Study Guides (238,368)
Canada (115,110)
Music (42)
MU270 (4)

MU 270 Midterm definitions.docx

4 Pages
Unlock Document

Wilfrid Laurier University
Amanda Lalonde

MU 270 Midterm definitions Harmonia: Ancient Greek Term 1. Union parts in orderly whole 2. Interval 3. Scale type 4. Style of melody Ethos: Greek word meaning custom 1. Moral and ethical way of behaving 2. Character, mood or emotion effect of certain tones, modes, meter or melody Liturgy: prescribed body of texts to be spoken or sung and ritual actions to be performed in a religious service (Plain) chant: unison unaccompanied song, usually liturgical Heighted neumes: an early form of notation, neumes is notated with relative height to their pitch, also known as diastematic Neume: sign used as notation in chant to demonstrate pitch, in early notation melodic direction and later notation particular pitches Church modes: Final: main note in a mode, normal closing note of a chant in that mode Range: span of notes as in the range of a mode Reciting Tone: second most important note of a mode, emphasized often in chant, used for reciting text in a psalm tone Authentic mode: the range usually extends from a step below the final to one octave above it Plagal Mode: the range usually extends from a 4 or 5 below the final to a 5 or 6th th above it Mass: most important service in the roman church Mass Ordinary: (derived from Latin “ordinarium” meaning usual) texts of the mass that must remain the same on most or all days of the church calendar, the tunes may change Mass Proper: (Latin, “propium” meaning particular) Texts of the mass are assigned to a particular day on the church calendar, such as Christmas and Easter Antiphonal: adjective describing the manner of performance in which 2 or more groups alternate Responsorial: a manner of performing chant in which a soloist alternates playing with a group Direct: manner of performing chant that doesn’t alternate between groups or soloists Syllabic: tendency to have on note sung per syllable of text Neumatic: having 1-7 notes sung to each syllable of text Melismatic: melody having many melismas; many notes sung to one syllable Strophic: describing a poem which has 2 or more stanzas that are equal in form and can be sung to the same melody Gradual: (Latin “graduis” to sidestep) item in mass proper, sung after Epistle reading, comprising at a respond and verse usually Melismatic and sung in responsial style with one or more soloists alternating with the choir Alleluia – jubilus: item from mass proper sung before gospel reading comprising a respond to the text “Alleluia” a verse and a repetition of the respond, usually Melismatic and sung in responsial manner Trope: addition to an existing chant, consisting of 1. Words and melody, 2. Melisma, 3. Words only Sequence: chant that follows the Alleluia in some masses in Latin Vernacular Music: popular music outside of classical music Cantiga: medieval monophonic song in Spanish or Portuguese Troubadours: (Occitan “trobar” meaning to compose a song) poet-composer of South France who wrote songs in Occitan in the 12 or 13 centuryh Trouviere: (Old French “trovar” to compose a song) poet-composer who wrote monophonic songs in Old French in the 12 and 13 centuries Troubairitz: a female troubadour Parallel Organum: type of polyphony, which an added voice moves in exact parallel to a chant, usually a perfect 5 below it, may be doubled at octave Principal voice: original chant melody in an organum Organal voice: voice added above or below original chant melod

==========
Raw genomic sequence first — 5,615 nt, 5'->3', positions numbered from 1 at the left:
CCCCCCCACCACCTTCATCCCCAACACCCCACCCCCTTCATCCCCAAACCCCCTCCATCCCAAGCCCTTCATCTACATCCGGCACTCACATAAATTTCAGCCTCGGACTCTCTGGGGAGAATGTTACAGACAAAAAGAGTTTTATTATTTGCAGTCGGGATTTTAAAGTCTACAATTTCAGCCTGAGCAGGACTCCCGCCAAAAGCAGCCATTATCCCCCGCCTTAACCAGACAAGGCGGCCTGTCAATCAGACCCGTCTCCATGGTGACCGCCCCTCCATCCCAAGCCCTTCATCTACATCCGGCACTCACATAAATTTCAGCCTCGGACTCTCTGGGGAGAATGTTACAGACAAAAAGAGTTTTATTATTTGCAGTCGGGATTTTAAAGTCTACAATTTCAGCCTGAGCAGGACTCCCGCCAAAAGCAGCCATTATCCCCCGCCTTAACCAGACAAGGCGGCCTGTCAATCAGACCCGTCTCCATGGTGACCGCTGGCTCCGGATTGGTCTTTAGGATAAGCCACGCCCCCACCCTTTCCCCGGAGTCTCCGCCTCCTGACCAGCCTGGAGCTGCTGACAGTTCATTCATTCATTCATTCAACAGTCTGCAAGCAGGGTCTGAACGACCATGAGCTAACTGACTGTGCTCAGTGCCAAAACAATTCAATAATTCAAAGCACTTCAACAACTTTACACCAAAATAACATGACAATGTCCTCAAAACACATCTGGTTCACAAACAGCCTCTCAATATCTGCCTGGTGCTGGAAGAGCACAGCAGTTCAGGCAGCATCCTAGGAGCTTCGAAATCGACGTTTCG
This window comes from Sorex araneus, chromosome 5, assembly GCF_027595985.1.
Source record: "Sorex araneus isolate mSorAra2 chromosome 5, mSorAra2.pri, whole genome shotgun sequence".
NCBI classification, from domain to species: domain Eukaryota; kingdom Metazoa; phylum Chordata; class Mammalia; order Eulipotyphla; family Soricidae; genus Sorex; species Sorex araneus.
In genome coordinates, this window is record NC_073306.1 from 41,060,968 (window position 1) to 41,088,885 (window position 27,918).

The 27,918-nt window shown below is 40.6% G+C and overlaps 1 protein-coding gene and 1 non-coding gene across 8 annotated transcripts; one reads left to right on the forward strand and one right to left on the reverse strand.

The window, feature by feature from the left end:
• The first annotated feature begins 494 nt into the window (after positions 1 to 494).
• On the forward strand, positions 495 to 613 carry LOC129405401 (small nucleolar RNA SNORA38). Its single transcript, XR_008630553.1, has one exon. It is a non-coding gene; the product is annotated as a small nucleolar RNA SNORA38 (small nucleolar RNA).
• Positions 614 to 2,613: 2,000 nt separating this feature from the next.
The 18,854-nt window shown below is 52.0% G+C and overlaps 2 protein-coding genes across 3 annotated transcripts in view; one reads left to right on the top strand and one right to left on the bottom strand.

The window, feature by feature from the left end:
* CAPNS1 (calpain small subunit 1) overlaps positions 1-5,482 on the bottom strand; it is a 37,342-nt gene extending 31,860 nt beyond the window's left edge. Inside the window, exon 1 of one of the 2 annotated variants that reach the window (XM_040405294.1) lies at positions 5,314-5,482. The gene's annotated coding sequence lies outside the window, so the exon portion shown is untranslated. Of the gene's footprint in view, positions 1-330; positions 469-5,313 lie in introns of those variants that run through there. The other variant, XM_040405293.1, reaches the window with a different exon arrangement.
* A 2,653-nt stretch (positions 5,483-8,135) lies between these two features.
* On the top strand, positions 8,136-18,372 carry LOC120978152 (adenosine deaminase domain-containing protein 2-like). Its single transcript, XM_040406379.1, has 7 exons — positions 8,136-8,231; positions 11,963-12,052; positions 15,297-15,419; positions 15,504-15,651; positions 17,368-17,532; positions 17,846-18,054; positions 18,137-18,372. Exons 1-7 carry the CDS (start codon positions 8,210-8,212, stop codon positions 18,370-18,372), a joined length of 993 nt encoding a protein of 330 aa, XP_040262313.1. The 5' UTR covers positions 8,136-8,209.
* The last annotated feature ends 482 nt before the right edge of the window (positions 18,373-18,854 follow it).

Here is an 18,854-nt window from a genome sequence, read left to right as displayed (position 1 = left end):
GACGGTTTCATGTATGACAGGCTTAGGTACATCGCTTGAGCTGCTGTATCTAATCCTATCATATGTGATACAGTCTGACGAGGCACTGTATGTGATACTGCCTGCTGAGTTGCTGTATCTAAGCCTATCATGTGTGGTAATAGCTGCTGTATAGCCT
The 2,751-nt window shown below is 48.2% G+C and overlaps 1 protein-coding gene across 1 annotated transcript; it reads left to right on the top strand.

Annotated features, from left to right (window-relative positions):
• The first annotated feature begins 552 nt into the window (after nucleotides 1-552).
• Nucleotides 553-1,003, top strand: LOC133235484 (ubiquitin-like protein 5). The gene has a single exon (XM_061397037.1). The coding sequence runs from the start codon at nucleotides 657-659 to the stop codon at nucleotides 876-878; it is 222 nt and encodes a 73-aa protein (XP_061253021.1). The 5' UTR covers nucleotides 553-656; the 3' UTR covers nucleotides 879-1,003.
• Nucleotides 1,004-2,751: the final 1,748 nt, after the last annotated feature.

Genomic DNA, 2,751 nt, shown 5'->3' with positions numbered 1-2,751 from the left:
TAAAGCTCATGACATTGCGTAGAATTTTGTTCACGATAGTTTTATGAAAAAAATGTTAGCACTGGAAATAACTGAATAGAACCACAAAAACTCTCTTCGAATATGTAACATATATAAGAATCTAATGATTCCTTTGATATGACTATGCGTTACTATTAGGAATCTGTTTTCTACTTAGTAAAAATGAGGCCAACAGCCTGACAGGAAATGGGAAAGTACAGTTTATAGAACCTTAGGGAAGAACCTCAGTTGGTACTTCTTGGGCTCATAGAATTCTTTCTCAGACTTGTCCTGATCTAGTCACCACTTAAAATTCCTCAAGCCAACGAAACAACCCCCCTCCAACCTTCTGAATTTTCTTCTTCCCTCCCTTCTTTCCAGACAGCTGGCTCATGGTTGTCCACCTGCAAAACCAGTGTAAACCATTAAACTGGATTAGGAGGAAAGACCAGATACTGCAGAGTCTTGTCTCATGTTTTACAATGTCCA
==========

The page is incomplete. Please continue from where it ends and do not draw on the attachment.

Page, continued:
More Less

Related notes for MU270

Log In


Don't have an account?

Join OneClass

Access over 10 million pages of study
documents for 1.3 million courses.

Sign up

Join to view


By registering, I agree to the Terms and Privacy Policies
Already have an account?
Just a few more details

So we can recommend you notes for your school.

Reset Password

Please enter below the email address you registered with and we will send you a link to reset your password.

Add your courses

Get notes from the top students in your class.